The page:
Leaving the Twentieth Century

Leaving the Twentieth Century:Situationist Revolutions

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The highly-acclaimed history of the ground-breaking Situationist movement, in one volume for the first time

The Situationist International, who came to the fore during the Paris tumults of 1968, were revolutionary thinkers who continue to influence movements and philosophy into the twenty-first century. Mostly know for Guy Debord's The Society of the Spectacle as well as other key texts, the group was in fact hugely diverse and radical. In XXX McKenzie Wark explores the full range of the movement.

At once an extraordinary counter history of radical praxis and a call to arms in the age of financial crisis and the resurgence of the streets Wark traces the group’s development from the bohemian Paris of the ’50s to the explosive days of May ’68, Wark’s take on the Situationists is biographically and historically rich, presenting the group as an ensemble creation, rather than the brainchild and dominion of its most famous member, Guy Debord. Roaming through Europe and the lives of those who made up the movement—including Constant, Asger Jorn, Michèle Bernstein, Alex Trocchi and Jacqueline De Jong—Wark uncovers an international movement riven with conflicting passions.

She also follows the narrative beyond 1968 to show what happened after the movement disintegration exploring the lives and ideas of T.J. Clark, the Fourierist utopia of Raoul Vaneigem, René Vienet’s earthy situationist cinema, Gianfranco Sangunetti’s pranking of the Italian ruling class, Alice-Becker Ho’s account of the anonymous language of the Romany, Guy Debord’s late films and his surprising work as a game designer.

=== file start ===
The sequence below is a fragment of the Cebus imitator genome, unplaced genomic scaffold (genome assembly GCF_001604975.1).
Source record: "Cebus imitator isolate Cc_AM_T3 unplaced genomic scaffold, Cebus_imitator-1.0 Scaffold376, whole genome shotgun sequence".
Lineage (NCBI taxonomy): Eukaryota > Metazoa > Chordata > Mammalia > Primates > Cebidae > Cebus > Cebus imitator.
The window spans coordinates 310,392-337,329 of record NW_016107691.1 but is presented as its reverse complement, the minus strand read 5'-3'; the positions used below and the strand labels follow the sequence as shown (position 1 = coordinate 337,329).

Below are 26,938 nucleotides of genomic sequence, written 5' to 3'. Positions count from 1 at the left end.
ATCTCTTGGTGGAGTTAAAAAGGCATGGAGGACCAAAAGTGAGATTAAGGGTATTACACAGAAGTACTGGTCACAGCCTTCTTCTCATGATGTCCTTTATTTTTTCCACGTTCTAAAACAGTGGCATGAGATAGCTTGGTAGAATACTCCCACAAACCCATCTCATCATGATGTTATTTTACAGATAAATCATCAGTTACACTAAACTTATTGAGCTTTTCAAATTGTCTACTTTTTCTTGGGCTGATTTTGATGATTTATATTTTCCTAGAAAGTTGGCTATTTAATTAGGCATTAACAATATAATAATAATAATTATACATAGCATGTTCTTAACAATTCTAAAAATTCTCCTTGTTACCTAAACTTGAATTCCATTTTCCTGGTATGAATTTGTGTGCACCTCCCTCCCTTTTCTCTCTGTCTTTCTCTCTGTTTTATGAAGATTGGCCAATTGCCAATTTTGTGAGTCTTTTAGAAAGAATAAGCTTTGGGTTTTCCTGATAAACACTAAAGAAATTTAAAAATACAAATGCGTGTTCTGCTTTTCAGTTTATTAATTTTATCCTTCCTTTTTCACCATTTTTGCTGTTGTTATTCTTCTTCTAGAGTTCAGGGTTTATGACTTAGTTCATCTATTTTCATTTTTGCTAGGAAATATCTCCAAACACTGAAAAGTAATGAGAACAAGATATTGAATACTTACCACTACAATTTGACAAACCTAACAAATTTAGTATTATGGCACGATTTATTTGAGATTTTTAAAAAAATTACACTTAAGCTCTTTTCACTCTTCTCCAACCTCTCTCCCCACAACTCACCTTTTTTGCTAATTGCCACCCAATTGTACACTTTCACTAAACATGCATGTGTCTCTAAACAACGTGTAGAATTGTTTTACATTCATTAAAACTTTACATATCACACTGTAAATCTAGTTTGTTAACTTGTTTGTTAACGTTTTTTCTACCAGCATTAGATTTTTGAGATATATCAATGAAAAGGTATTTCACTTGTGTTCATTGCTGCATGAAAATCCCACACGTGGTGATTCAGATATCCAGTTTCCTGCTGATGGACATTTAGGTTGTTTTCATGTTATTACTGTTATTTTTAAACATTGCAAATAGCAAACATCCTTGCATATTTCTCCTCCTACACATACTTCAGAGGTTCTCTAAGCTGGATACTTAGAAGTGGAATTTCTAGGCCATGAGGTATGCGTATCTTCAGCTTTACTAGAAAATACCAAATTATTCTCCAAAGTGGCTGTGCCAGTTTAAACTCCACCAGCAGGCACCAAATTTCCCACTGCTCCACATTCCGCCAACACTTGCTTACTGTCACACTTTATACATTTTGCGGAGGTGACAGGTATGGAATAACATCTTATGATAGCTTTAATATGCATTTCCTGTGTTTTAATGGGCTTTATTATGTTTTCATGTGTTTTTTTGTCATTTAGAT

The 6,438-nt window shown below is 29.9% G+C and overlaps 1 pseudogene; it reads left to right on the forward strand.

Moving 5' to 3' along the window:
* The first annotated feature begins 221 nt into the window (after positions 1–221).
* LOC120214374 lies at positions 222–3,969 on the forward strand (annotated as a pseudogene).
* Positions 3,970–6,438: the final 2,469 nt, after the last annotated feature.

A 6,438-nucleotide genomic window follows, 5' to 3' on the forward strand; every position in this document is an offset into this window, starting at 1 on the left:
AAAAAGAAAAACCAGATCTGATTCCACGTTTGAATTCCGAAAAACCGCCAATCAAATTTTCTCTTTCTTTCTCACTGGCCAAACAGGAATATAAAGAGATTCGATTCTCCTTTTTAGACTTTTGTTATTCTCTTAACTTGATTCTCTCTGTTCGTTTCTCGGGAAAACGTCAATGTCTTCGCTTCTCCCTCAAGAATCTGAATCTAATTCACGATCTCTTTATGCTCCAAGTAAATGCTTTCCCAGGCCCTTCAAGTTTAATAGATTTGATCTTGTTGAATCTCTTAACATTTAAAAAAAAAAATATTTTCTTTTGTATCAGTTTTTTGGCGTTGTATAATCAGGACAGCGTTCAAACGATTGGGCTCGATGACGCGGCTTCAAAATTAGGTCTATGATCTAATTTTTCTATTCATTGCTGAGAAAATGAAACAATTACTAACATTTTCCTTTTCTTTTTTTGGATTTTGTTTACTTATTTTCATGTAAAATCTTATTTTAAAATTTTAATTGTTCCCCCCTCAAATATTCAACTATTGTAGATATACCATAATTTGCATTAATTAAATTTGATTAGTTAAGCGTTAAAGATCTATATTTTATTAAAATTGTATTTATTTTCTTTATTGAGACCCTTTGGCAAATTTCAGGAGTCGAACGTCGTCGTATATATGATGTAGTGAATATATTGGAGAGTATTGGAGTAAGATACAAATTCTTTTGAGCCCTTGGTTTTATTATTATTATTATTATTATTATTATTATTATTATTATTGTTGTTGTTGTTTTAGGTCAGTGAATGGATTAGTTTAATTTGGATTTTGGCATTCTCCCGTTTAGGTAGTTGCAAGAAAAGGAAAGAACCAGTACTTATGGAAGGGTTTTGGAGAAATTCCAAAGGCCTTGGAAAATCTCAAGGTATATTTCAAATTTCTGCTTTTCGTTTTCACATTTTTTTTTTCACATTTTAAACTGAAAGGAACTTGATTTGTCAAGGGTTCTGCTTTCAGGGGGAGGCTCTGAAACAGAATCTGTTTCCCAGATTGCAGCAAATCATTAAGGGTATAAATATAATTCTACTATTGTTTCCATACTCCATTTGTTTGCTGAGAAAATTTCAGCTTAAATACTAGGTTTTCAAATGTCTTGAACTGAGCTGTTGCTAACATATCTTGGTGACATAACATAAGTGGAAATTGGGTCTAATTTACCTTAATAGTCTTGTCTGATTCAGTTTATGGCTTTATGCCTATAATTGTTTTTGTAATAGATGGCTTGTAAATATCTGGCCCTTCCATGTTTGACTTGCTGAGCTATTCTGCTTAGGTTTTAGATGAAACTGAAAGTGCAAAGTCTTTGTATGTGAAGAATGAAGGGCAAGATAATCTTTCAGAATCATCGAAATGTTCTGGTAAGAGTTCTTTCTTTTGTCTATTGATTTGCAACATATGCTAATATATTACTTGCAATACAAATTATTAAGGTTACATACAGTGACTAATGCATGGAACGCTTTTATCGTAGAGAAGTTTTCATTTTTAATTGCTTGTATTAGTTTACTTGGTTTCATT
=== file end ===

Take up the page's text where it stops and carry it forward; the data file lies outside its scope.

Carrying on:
Reviews

  • Wark's readable explanation of the movement's ideas is the best I have read.

    Edwin HeathcoteFinancial Times
  • A playful, smart and occasionally epigrammatic study of the Situationists ... this brilliant account is not only an essential work for our own times; it also comes with a cover that, with the minimum of manual dexterity, folds out into a collaborative graphic essay

    John BurnsideTimes Literary Supplement
  • They could be treated as histories of the Situationist milieu and its aftermaths, but to do so would miss entirely what makes them such compelling and, at times, hilarious reading. [...] What really drives The Beach Beneath the Street and The Spectacle of Disintegration is their impatience with contemporary cultural and intellectual institutions that, for all of their posturing, are largely complicit with the prevailing political order

    Sydney Review of Books